On this wondrous sea – sailing silently

White Salt Boat, 1800 - 1820, Unknown
Background Image: White Salt Boat, 1800 – 1820, Unknown

This poems continues the metaphor from “Adrift! A little boat adrift!” and “Whether my bark went down at sea” of being in a boat with that of the journey of life and of faith to the world after death.

Formally, the poem is broken up into two stanzas separated with a line break and seems to consist of two different speakers. In the first stanza it could be Emily asking the “Pilot” if they know where the “shore” is and how to avoid the “breakers” from the “storm” so that landing will be made easier. The second stanza is the reply from presumably the pilot who will “pilot thee” to the “silent West”. But beyond just separating speakers, this line break is a gulf between worlds: one one side the the person on the journey and the other is the guide who knows the way to the destination. This separation resembles a river and this “pilot” resembles the boatman Charon who carries people to Hades, though here she uses the imagery of the sea rather than the river Styx.

In the first line she refers to her current situation as being on “this wondrous sea – sailing silently”. Here death is “wondrous” and the soft “s” alliteration resembles the soft breeze that is filling her sails as she makes her journey, ghost-like, to the next world. Yet in lines three thru five, she seems concerned with navigation and bad weather. Though the “sea” may be “wondrous”, she seems aware of potential dangers and requires a guide to help her the rest of the way. Thus perhaps she is saying that when we die we still need a little help making the journey to the afterlife and that those of us who are unable to secure such help might wind up being lost forever.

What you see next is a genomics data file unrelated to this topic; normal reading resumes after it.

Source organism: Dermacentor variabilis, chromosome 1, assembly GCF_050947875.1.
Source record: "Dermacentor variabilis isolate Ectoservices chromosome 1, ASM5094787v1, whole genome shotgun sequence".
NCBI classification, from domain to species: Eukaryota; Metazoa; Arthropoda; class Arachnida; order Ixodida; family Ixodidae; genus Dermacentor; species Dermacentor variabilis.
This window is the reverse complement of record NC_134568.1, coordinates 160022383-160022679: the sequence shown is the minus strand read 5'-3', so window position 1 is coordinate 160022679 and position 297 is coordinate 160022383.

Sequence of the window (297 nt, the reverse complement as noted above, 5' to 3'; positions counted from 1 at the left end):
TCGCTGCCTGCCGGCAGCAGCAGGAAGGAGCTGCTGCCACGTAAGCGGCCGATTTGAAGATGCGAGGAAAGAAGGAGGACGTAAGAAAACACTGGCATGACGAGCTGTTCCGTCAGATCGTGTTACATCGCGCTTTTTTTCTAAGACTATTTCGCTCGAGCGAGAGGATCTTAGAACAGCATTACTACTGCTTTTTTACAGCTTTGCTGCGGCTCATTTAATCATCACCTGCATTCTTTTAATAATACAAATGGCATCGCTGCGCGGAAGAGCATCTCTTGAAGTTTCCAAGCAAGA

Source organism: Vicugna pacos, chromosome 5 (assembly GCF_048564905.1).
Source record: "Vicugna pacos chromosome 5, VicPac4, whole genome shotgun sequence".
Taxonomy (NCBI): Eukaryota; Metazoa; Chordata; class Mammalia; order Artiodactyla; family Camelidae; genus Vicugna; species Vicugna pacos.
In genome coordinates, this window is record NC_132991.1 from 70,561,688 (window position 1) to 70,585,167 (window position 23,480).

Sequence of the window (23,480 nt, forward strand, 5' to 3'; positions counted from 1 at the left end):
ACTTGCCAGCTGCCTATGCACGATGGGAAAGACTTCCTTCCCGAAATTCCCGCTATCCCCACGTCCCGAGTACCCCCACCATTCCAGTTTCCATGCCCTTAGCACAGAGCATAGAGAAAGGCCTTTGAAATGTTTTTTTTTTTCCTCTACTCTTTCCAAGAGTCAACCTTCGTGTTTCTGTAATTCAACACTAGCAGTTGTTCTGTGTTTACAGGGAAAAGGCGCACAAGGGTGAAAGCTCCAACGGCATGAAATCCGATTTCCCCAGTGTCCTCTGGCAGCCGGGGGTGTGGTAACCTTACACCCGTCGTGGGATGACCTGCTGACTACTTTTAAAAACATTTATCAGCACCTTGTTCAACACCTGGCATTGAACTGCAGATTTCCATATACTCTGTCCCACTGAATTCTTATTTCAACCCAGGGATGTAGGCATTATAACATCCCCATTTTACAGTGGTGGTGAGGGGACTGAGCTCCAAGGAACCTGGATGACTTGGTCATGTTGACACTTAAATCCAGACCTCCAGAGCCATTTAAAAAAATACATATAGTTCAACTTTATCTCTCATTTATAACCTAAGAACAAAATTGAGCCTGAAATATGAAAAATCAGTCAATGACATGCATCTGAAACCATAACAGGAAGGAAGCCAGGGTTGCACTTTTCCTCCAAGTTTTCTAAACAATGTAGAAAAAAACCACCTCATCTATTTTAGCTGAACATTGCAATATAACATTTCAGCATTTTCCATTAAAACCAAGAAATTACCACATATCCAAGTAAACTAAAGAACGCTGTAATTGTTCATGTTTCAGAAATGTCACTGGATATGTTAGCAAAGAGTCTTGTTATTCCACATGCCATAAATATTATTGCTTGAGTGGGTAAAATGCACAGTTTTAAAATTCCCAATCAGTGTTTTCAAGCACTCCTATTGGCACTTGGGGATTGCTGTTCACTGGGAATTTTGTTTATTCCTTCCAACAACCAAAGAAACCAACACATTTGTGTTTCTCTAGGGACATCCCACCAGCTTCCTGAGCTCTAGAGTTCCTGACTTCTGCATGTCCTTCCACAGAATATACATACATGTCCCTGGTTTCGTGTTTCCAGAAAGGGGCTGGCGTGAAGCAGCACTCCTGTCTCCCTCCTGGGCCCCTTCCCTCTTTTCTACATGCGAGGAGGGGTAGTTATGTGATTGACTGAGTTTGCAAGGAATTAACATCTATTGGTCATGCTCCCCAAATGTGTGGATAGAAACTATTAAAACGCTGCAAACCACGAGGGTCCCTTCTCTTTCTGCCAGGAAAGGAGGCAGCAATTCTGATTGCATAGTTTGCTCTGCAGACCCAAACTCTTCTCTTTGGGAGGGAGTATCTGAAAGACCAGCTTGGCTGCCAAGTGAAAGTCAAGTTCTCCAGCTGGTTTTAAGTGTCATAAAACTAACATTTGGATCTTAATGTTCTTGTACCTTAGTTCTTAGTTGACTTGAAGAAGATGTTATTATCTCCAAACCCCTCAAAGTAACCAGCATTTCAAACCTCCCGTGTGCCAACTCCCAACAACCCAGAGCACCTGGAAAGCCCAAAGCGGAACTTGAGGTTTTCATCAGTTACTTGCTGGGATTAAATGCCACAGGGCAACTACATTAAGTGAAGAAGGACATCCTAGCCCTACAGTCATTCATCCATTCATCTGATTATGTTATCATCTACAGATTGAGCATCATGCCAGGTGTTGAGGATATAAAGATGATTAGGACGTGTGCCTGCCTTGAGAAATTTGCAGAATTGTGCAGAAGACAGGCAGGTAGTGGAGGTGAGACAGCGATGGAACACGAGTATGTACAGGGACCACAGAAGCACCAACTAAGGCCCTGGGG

In the “West”, however, there are no storms: it is “silent” and all “the sails [are] at rest” and she has been granted a guide because she asked for one. In the first line of the poem she had been “sailing silently” but in the second she breaks the silence and calls out for help. Perhaps she is alluding to prayer in which one calls out for help from God, or perhaps she is saying that in life a person cannot attain their destination alone and that we all require help from each other.

And the final line of the poem, “Ashore at last” can be read as not just being that she has been guided “ashore at last”, but that she has been assured that she will be guided and that she will find “Land” in “Eternity”. The paradox here, however, is that she uses “Eternity” but then speaks of a finality with “at last”. This is an interesting image to contemplate in that eternity could be a definite place with a definite shore, but when it’s compared to the image in the first line of someone in a boat in the vast “wondrous sea” which is a dreamlike image of being in a definite place surrounded by an eternity of nothingness (sea and sky all around such as in her poem ‘“Lethe” in my flower‘) she seems to be saying that life after death is assured and that our place in eternity is secured if we allow ourselves to reach out and ask for guidance when upon the treacherous seas of life.